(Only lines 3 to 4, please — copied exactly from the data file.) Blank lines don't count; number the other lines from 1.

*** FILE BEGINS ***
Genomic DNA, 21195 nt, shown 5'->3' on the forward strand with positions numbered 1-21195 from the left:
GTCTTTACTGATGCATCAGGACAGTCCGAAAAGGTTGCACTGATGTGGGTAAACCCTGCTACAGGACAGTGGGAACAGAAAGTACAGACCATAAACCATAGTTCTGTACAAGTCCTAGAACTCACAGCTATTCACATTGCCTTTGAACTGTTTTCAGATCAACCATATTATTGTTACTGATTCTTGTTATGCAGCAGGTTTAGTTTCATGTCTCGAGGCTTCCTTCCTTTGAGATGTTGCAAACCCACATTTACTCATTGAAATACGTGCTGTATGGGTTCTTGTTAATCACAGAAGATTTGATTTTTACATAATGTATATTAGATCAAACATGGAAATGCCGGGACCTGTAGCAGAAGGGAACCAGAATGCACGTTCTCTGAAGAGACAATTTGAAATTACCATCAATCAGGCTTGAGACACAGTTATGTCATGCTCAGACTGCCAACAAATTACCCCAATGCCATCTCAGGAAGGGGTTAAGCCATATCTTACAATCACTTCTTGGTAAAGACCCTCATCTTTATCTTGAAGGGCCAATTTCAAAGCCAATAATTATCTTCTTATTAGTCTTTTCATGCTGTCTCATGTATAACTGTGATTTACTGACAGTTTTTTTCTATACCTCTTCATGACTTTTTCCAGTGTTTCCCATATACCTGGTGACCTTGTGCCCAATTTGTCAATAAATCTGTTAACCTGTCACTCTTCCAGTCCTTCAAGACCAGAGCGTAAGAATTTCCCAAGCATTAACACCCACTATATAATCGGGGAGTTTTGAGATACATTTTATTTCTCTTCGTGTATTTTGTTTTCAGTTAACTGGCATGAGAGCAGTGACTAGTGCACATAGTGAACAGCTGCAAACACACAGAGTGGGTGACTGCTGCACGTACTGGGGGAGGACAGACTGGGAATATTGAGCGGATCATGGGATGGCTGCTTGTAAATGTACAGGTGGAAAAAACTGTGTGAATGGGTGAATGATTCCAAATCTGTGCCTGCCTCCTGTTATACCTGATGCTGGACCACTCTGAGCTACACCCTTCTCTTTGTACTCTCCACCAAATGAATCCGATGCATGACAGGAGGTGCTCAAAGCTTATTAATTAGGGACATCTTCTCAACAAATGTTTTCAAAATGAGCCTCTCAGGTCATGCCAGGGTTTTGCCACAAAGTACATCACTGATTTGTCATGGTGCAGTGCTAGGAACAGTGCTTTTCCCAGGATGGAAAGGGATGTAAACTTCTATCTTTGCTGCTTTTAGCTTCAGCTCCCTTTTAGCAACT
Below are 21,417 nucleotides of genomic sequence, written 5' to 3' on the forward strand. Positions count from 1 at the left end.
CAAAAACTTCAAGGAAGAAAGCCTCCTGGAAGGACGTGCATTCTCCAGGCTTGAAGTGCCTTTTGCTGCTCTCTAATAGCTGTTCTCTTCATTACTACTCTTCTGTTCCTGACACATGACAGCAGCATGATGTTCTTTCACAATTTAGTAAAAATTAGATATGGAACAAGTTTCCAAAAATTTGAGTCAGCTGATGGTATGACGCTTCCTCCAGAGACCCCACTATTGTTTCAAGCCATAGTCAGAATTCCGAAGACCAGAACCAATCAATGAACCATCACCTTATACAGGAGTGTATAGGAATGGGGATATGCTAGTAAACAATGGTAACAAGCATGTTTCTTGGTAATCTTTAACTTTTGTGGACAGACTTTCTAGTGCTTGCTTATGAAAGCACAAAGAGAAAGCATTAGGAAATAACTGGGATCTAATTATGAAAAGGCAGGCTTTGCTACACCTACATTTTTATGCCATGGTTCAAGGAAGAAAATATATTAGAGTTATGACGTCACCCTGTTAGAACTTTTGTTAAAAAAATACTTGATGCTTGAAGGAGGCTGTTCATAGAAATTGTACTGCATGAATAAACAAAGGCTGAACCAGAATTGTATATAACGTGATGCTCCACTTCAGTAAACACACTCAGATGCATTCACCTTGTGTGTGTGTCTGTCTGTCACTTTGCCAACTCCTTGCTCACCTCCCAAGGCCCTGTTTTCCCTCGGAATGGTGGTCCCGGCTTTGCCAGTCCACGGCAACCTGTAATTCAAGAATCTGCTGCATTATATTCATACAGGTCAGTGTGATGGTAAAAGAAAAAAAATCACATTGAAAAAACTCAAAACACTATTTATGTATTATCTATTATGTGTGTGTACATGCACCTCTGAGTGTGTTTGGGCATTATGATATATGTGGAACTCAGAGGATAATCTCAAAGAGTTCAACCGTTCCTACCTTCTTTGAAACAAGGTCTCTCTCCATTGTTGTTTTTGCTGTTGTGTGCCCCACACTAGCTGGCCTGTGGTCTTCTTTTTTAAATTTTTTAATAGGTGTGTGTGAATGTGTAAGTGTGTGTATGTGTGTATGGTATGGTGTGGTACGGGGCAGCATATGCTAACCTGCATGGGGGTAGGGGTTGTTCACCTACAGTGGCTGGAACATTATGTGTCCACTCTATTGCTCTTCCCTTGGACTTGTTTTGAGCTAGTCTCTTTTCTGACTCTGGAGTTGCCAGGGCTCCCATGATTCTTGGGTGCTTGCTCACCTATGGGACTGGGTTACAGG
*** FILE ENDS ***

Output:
Below are 21,417 nucleotides of genomic sequence, written 5' to 3' on the forward strand. Positions count from 1 at the left end.
CAAAAACTTCAAGGAAGAAAGCCTCCTGGAAGGACGTGCATTCTCCAGGCTTGAAGTGCCTTTTGCTGCTCTCTAATAGCTGTTCTCTTCATTACTACTCTTCTGTTCCTGACACATGACAGCAGCATGATGTTCTTTCACAATTTAGTAAAAATTAGATATGGAACAAGTTTCCAAAAATTTGAGTCAGCTGATGGTATGACGCTTCCTCCAGAGACCCCACTATTGTTTCAAGCCATAGTCAGAATTCCGAAGACCAGAACCAATCAATGAACCATCACCTTATACAGGAGTGTATAGGAATGGGGATATGCTAGTAAACAATGGTAACAAGCATGTTTCTTGGTAATCTTTAACTTTTGTGGACAGACTTTCTAGTGCTTGCTTATGAAAGCACAAAGAGAAAGCATTAGGAAATAACTGGGATCTAATTATGAAAAGGCAGGCTTTGCTACACCTACATTTTTATGCCATGGTTCAAGGAAGAAAATATATTAGAGTTATGACGTCACCCTGTTAGAACTTTTGTTAAAAAAATACTTGATGCTTGAAGGAGGCTGTTCATAGAAATTGTACTGCATGAATAAACAAAGGCTGAACCAGAATTGTATATAACGTGATGCTCCACTTCAGTAAACACACTCAGATGCATTCACCTTGTGTGTGTGTCTGTCTGTCACTTTGCCAACTCCTTGCTCACCTCCCAAGGCCCTGTTTTCCCTCGGAATGGTGGTCCCGGCTTTGCCAGTCCACGGCAACCTGTAATTCAAGAATCTGCTGCATTATATTCATACAGGTCAGTGTGATGGTAAAAGAAAAAAAATCACATTGAAAAAACTCAAAACACTATTTATGTATTATCTATTATGTGTGTGTACATGCACCTCTGAGTGTGTTTGGGCATTATGATATATGTGGAACTCAGAGGATAATCTCAAAGAGTTCAACCGTTCCTACCTTCTTTGAAACAAGGTCTCTCTCCATTGTTGTTTTTGCTGTTGTGTGCCCCACACTAGCTGGCCTGTGGTCTTCTTTTTTAAATTTTTTAATAGGTGTGTGTGAATGTGTAAGTGTGTGTATGTGTGTATGGTATGGTGTGGTACGGGGCAGCATATGCTAACCTGCATGGGGGTAGGGGTTGTTCACCTACAGTGGCTGGAACATTATGTGTCCACTCTATTGCTCTTCCCTTGGACTTGTTTTGAGCTAGTCTCTTTTCTGACTCTGGAGTTGCCAGGGCTCCCATGATTCTTGGGTGCTTGCTCACCTATGGGACTGGGTTACAGG